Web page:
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14 Nov, 2015

Obesity on the rise among Filipinos

MANILA, Philippines Nov. 9 (NNN-Xinhua) — The Philippines National Nutrition Council (NNC) has expressed alarm over overweight and obesity which is becoming an “emerging problem” in the country, saying that this will result in a future generation of unhealthy Filipinos.

“Unhealthy diet and sedentary lifestyle are now resulting in many Filipino children being overweight and obese,” according to NNC Nutrition Officer Marilou Enteria at the 5th National Conference of the District/City Nutrition Program Coordinators.

Enteria added this could be attributed to the growing presence of fast food and processed food, which are usually high in salt, fats and sugar.

“It”s also because of sedentary lifestyle. Almost all children are into gadgets,” she said.

Enteria has urged parents to make sure that their children do some exercises and eat a balance diet that is comprised of “go, grow and glow food.”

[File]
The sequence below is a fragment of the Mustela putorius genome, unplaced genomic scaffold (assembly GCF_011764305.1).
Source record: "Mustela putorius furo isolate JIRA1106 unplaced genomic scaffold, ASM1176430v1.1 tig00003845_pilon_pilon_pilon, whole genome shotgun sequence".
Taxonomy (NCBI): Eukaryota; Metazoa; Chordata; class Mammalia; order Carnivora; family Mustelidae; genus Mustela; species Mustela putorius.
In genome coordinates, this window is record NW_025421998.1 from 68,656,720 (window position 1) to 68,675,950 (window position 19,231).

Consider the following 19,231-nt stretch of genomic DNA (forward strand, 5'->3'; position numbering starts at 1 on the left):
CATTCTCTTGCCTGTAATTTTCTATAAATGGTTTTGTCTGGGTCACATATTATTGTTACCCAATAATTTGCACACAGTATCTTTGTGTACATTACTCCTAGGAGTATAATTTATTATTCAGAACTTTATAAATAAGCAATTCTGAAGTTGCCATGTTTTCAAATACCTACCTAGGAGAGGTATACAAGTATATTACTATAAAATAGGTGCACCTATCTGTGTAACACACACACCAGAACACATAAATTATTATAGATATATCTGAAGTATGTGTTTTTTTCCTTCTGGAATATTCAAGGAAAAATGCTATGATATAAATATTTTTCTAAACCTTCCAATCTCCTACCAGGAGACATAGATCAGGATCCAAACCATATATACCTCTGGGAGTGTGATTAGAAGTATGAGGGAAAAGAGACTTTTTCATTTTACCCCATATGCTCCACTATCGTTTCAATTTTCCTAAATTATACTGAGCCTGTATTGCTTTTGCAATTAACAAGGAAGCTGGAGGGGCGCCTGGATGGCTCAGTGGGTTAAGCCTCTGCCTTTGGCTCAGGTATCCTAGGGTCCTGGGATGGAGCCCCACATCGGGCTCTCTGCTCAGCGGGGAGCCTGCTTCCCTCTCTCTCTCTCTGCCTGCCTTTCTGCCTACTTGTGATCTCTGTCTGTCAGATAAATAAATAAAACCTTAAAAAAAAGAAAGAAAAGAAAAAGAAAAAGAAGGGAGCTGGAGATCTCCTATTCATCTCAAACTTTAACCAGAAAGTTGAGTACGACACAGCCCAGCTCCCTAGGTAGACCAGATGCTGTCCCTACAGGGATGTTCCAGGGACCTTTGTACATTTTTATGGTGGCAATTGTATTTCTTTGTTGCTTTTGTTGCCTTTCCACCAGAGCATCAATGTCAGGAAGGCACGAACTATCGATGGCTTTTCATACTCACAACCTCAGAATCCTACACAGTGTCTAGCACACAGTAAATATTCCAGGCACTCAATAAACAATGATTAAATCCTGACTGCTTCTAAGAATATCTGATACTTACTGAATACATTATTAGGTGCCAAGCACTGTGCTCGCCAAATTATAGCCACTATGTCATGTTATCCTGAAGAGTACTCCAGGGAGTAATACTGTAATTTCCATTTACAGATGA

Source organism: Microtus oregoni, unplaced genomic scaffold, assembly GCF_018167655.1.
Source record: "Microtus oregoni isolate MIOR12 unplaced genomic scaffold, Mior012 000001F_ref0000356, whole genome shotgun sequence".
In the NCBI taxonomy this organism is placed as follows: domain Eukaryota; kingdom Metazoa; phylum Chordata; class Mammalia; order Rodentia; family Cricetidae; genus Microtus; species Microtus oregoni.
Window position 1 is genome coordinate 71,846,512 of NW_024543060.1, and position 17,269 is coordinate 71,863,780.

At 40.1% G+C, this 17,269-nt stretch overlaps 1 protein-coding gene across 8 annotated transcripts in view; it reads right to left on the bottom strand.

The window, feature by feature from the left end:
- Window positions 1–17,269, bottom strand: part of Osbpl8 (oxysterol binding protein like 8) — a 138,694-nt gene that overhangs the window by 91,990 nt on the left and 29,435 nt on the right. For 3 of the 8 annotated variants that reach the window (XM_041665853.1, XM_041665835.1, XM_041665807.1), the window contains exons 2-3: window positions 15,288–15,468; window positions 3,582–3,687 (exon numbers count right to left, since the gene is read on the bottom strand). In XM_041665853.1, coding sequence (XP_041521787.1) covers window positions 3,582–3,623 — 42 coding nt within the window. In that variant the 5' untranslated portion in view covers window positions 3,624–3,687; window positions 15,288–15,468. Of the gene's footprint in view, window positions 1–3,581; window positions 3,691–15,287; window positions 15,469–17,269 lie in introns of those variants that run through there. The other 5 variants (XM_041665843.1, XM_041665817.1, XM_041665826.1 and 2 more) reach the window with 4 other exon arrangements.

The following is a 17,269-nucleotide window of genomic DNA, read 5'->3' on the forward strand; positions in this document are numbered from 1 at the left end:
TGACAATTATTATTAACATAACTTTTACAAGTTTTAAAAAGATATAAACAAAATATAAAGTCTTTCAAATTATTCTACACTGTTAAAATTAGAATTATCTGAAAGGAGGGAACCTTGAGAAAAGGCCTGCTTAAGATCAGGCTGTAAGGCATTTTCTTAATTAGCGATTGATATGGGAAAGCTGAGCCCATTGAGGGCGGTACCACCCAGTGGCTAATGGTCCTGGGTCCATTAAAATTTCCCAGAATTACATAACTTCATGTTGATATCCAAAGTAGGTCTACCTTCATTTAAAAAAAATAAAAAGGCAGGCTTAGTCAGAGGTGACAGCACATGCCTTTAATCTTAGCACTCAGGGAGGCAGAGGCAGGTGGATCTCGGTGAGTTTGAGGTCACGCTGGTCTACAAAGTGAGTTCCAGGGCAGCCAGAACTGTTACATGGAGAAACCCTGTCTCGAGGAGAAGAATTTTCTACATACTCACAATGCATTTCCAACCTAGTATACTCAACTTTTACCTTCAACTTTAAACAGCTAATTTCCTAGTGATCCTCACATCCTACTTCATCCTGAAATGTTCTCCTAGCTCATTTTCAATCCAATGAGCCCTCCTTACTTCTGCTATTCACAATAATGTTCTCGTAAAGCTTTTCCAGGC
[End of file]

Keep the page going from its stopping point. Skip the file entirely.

Go foods pertains to rice, bread and noodles; while the grow foods are the meat, fish and beans. The glow foods are fruits and vegetables.

NNC is also pushing for the exclusive breastfeeding of babies during the first six months of life to lower the risk of overweight and obesity.

Based on the 2013 National Nutrition Survey of the Food and Nutrition and Research Institute, the number of obese Filipinos rose from 14.5 percent in 1993 to 31.1 percent in 2013.

During the conference, the NNC had underscored among the local nutrition coordinators the need the conquer malnutrition within the first 1,000 days of the child.

Health Assistant Secretary and NNC Executive Director Maria Bernardita Flores said the first 1,000 days of life is the “window of opportunity to improve the nutrition of the next generation of children.”

Flores said that poor nutrition in the first two years of life affects the physical, cognitive and behavioral development of the child, which in turns hampers the child”s capacity for education and productivity later in life.

“The affected adult person can have poor work productivity with 20 percent less earnings on the average that could translate into a 2-3 percent annual loss in a country”s gross domestic product,” she added. — NNN-XINHUA